A career developer is someone who chose the career path of being a developer. They chose it because it paid well. Or because it’s the popular thing to do a few years ago. Or because someone they knew switched careers. It basically means they learned most of what they know through text books. Books are great, don’t get me wrong but within this industry it’s all about the desire to want to always learn and be hands on.
Passionate. Those guys are up until 3AM tinkering with a linux distro. Or installing the latest version of MongoDB on an AWS instance. Or hacking at NodeJS scripts for fun. They do it because they love to do it. Not because it’s a wise career choice. Development of software in general, is such a different industry that it thrives off of the passionate folks in the world. The Mark Zuckerberg’s if you will. To be a truely great developer you have to have that passion and that sparkle. You need to want to wake up every day exciting about what you’re going to build that day and what problems you are going to solve.
I’ve always considered myself passionate, hence the purpose of this post. But instead of thinking negatively about the people who are more on the career side, I prefer to mentor and evolve their interest in development into a real passion. That’s what it’s all about. Why do we love to write code if we don’t want to spread that love among others? You’d be lying to yourself if you didn’t feel that way.
I want everyone to be passionate about technology. To look at it more than a career. To look at it a a challenge in life. Facing and overcoming challenges is part of our DNA as humans.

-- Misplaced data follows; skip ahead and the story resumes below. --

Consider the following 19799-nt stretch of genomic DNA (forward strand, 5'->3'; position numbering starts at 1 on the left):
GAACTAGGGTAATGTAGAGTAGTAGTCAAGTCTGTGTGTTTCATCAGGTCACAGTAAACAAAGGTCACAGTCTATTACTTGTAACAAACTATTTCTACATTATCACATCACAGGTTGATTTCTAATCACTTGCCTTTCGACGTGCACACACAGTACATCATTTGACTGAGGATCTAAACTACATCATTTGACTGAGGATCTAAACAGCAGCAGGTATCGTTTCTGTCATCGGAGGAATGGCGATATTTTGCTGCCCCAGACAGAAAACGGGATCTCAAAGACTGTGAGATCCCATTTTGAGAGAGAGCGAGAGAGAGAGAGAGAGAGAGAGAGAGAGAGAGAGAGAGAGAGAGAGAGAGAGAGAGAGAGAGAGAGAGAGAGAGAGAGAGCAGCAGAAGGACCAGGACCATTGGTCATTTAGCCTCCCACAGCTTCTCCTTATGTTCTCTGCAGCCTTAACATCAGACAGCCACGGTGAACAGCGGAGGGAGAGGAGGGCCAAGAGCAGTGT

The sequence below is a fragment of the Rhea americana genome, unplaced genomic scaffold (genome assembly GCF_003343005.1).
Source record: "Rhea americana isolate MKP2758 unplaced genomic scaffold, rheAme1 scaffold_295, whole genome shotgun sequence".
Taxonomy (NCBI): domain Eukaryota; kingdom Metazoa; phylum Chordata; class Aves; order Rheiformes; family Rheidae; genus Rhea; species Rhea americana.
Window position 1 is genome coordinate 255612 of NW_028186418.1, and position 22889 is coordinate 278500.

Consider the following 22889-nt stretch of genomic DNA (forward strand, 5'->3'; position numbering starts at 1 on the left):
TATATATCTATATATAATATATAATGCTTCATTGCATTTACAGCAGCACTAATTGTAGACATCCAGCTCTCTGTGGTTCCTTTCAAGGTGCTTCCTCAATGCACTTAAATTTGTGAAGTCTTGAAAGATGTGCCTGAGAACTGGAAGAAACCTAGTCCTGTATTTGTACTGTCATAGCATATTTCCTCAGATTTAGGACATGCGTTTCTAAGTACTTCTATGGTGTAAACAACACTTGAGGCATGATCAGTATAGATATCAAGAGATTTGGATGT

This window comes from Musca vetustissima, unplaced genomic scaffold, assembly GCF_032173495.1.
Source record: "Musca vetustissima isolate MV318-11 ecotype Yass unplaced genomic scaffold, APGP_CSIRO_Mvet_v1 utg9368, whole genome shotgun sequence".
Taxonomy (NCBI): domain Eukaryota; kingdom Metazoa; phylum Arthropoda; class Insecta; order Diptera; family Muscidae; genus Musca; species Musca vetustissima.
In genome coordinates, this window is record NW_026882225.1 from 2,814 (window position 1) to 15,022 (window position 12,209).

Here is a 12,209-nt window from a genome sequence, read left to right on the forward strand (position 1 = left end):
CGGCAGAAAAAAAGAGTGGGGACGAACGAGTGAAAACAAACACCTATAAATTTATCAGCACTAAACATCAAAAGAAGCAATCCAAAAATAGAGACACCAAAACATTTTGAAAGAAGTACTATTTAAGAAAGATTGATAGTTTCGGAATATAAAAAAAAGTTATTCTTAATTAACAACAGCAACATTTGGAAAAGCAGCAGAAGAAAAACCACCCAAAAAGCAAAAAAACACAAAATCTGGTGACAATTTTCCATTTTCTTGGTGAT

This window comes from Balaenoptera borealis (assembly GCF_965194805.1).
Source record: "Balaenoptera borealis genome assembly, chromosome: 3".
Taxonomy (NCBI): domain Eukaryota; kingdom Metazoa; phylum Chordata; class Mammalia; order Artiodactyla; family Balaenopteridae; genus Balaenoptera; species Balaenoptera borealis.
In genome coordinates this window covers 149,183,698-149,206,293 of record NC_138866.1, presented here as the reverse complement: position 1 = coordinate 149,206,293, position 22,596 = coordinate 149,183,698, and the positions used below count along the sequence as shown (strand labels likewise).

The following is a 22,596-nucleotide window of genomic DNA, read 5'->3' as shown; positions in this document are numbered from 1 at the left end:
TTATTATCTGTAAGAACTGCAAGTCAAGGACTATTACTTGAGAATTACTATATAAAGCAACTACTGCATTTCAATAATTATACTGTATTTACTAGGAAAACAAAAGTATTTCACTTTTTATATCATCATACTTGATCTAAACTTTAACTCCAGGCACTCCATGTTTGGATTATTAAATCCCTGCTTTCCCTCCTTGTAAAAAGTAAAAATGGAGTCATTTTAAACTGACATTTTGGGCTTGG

Microsoft Surface Is Confusing Like A Car That Flies And Floats.
We are starting to open source some of our code and give back to the community. As we develop frameworks and other libraries we will release them to the open source community and also accept fork commits. Follow us to stay updated.
Making the Big Switch from Team Foundation Server
We have been going through a couple rounds of re-evaluation over what SCM solution we should be using lately. As we are a BizSpark partner, it’s natural to want to utilize their tools; it’s free, it’s low maintenance and quick setup. The realization came quickly that this is really not the case the first time you need to step outside the box of the Microsoft world.
Continuous Integration and Delivery is Important
First let me just say if you do not have a continuous integration and/or delivery process implemented please do yourself a favor and ready this article from Martin Fowler on the topic. You should not be deploying software out to production in 2012 without it going through a rigorous and thorough process.
Team Foundation 2012